In the Ghost in the Shell manganime, people with body and / or brain augmentations are able to communicate with each other without physically speaking, without opening their mouth to ‘read’ each other’s thoughts to communicate. But they do not use telepathy or any other supernatural gift, but the power of technology. The same thing that some researchers from the University of San Francisco have done, who have managed to make a person who could not speak communicate his thoughts.
The Neuroprosthesis of Speech
Every year, thousands of people lose the ability to speak due to a stroke, accident or illness. What the experts are looking for is a technology that will one day allow these people to communicate fully. Until now, work in the field of communication neuroprosthetics has focused on reestablishing communication using spelling-based approaches to type letters one by one in a text.
A group of experts has successfully developed a technology called “Neuroprosthesis of Speech”, which has allowed a man with severe paralysis to communicate with sentences, translating signals from your brain to the vocal tract directly into words that appear as text on a screen. The achievement, developed in collaboration with the first participant of a clinical research trial, builds on more than a decade of efforts by UCSF neurosurgeon Edward Chang, MD, to develop technology that enables people with paralysis to communicate without can speak for themselves.
Posted on July 15 in the New England Journal of Medicine, the study used patients at the UCSF Epilepsy Center who underwent neurosurgery to locate the origin of their seizures using arrays of electrodes placed on the surface of their brains. These patients, all with normal speech, volunteered to have their brain recordings analyzed for speech-related activity. Initial success with these volunteer patients paved the way for the current trial in people with paralysis.
The study, known by its acronym as “BRAVO” (Brain-Computer Interface Restoration of Arm and Voice), was rehearsed in a first 30 year old patient who suffered a devastating stroke more than 15 years ago, which severely damaged the connection between his brain and his vocal tract and limbs. Since his injury, he has severely limited head, neck, and limb movements, and communicates using a pointer attached to a baseball cap to point to letters on a screen.
Until now, work in the field of communication neuroprosthetics has focused on reestablishing communication using spelling-based approaches to type letters one by one in a text. Chang’s study differs from these efforts in one fundamental respect: His team translates signals to control the muscles of the vocal system to pronounce words, rather than signals to move the arm or hand to type. Chang says that this approach takes advantage of the natural and fluid aspects of speech and promises faster and more organic communication.
The participant, who asked to be called BRAVO1, worked with researchers to create a vocabulary of 50 words that Chang’s team was able to recognize from brain activity using advanced computer algorithms. The vocabulary – which includes words like “water”, “family” and “good“- it was enough to create hundreds of phrases that expressed concepts applicable to the daily life of BRAVO1.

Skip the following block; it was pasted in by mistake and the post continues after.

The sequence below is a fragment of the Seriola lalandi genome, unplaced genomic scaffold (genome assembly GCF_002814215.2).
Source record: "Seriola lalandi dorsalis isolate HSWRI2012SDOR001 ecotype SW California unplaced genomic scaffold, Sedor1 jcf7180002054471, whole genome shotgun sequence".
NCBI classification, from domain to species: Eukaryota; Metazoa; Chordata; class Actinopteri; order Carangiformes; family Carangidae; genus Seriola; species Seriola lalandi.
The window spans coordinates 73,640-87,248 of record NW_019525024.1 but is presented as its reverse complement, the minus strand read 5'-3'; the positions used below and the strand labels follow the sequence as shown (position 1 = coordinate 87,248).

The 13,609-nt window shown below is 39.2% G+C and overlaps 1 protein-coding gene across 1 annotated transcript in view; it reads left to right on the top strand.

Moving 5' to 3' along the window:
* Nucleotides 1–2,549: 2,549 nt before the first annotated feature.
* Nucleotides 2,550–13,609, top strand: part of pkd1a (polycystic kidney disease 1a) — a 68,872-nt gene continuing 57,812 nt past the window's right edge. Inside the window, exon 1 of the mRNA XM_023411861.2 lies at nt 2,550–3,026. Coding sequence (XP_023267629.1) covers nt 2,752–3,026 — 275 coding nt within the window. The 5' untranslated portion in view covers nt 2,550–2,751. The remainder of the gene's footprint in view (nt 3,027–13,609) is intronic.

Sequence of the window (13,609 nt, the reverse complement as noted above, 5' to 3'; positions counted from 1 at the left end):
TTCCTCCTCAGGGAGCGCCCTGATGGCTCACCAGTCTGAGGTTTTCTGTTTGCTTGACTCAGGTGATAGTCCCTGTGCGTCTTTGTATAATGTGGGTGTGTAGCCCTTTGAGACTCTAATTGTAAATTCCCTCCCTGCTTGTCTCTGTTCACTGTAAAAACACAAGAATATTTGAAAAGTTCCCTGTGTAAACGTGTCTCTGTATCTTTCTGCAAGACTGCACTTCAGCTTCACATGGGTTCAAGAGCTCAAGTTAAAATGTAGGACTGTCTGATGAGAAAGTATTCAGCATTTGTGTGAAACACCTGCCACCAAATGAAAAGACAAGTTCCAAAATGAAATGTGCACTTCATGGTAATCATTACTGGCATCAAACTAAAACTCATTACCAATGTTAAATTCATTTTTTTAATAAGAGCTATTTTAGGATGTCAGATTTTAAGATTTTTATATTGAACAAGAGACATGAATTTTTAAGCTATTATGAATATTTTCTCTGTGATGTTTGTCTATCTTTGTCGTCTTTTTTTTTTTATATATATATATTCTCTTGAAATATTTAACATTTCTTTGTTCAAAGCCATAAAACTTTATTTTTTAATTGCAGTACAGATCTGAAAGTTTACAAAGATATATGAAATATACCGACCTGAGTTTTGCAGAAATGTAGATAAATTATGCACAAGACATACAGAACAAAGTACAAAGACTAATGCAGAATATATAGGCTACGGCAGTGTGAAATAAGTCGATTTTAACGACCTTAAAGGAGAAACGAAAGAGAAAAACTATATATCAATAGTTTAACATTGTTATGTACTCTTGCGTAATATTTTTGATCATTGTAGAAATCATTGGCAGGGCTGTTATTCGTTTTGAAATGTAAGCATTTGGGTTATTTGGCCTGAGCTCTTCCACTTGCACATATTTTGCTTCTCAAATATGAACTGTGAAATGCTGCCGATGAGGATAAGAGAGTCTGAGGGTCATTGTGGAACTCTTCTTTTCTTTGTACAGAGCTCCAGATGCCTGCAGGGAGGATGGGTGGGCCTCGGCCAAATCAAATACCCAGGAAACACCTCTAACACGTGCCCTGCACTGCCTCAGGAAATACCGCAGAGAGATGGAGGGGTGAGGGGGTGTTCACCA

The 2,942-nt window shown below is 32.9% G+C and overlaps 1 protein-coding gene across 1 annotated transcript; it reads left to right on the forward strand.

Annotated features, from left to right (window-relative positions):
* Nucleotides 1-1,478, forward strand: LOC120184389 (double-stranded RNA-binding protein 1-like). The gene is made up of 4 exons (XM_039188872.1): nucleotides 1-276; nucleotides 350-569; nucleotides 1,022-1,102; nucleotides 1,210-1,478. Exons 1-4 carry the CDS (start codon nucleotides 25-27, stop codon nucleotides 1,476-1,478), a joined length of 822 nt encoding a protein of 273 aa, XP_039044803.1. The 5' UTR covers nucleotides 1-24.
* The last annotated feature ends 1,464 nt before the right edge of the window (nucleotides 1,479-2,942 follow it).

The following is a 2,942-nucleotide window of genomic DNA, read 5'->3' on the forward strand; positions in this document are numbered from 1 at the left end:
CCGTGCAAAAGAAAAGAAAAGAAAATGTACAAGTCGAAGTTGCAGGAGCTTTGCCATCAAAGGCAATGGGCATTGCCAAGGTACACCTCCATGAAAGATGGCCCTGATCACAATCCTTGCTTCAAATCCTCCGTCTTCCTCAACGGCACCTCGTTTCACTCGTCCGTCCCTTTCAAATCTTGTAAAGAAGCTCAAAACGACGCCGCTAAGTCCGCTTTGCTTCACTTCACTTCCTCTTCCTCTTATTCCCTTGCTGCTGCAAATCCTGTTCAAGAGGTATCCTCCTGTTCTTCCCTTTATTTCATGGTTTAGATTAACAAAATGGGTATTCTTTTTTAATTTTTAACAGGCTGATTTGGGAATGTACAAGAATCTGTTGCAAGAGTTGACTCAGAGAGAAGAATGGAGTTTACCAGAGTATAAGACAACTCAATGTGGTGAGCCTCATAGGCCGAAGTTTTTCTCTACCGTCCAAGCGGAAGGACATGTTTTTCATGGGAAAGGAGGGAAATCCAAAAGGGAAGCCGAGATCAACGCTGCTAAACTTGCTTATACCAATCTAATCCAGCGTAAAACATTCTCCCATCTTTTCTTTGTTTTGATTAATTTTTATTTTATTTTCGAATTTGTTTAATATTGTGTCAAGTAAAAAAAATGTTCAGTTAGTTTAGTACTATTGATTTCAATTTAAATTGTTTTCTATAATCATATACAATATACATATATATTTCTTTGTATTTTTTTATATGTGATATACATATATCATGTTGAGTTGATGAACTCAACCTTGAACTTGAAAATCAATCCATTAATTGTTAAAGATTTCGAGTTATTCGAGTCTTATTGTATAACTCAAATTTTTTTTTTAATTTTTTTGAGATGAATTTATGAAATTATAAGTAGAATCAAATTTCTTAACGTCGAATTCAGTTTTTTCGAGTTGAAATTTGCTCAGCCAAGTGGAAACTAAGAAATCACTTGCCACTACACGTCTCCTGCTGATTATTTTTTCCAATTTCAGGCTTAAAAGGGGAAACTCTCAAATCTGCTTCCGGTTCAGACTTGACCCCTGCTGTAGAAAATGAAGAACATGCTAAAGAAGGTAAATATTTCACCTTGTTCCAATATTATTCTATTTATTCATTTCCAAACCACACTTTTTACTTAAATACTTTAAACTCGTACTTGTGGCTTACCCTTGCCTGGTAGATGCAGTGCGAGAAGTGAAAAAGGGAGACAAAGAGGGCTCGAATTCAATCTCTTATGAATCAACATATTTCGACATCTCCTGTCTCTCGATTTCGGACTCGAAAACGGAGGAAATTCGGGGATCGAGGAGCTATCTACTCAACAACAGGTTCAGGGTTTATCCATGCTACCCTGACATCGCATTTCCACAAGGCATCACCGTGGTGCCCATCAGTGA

Translate thought to text
For the study, Dr. Chang surgically implanted a high-density electrode array over the BRAVO1 motor cortex of speech. Once the participant made a full recovery, his team recorded 22 hours of neural activity in this region of the brain over 48 sessions and several months. In each session, BRAVO1 tried to say each of the 50 vocabulary words several times while the electrodes recorded the brain signals from its speech cortex.
To translate the recorded neural activity patterns into specific words, the team used custom neural network models, which are forms of artificial intelligence. When the participant tried to speak, these networks distinguished subtle patterns in brain activity to detect speech attempts and identify the words he was trying to say.
To test their method, the team first presented BRAVO1 with short sentences built from the 50 vocabulary words and asked it to try to say them several times. As he tried, the words were decoded from his brain activity, one by one, on a screen.
The team then went on to ask him “How are you today?” Y “Do you want water?”. As before, BRAVO1’s attempted speech appeared on the screen. “I’m fine” Y “No, I’m not thirsty. “
18 words per minute
The team found that the system was capable of decoding words from brain activity at a rate of up to 18 words per minute with an accuracy of up to 93 percent (median 75 percent). A linguistic model that Moses applied and that implemented a function of “autocorrect“, similar to that used by consumer voice and text message recognition programs.
Moses called the early results of the trial a proof of principle, noting on these that “We are delighted to see the accurate decoding of a variety of meaningful phrases. We have shown that it is indeed possible to facilitate communication in this way and that it has potential for use in conversational settings. “
Looking ahead, Chang and Moses said they will expand the trial to include more participants affected by severe paralysis and communication deficits. The team is currently working to increase the number of vocabulary words available, as well as to improve the speed of speech.
They both said that although the study focused on a single participant and limited vocabulary, those limitations do not diminish achievement. “This is an important technological milestone for a person who cannot communicate naturally. And it demonstrates the potential of this method to give voice to people with severe paralysis and loss of speech “.
One more proof of how technology will improve our quality of life, and giving patients who today have no other alternatives a new opportunity.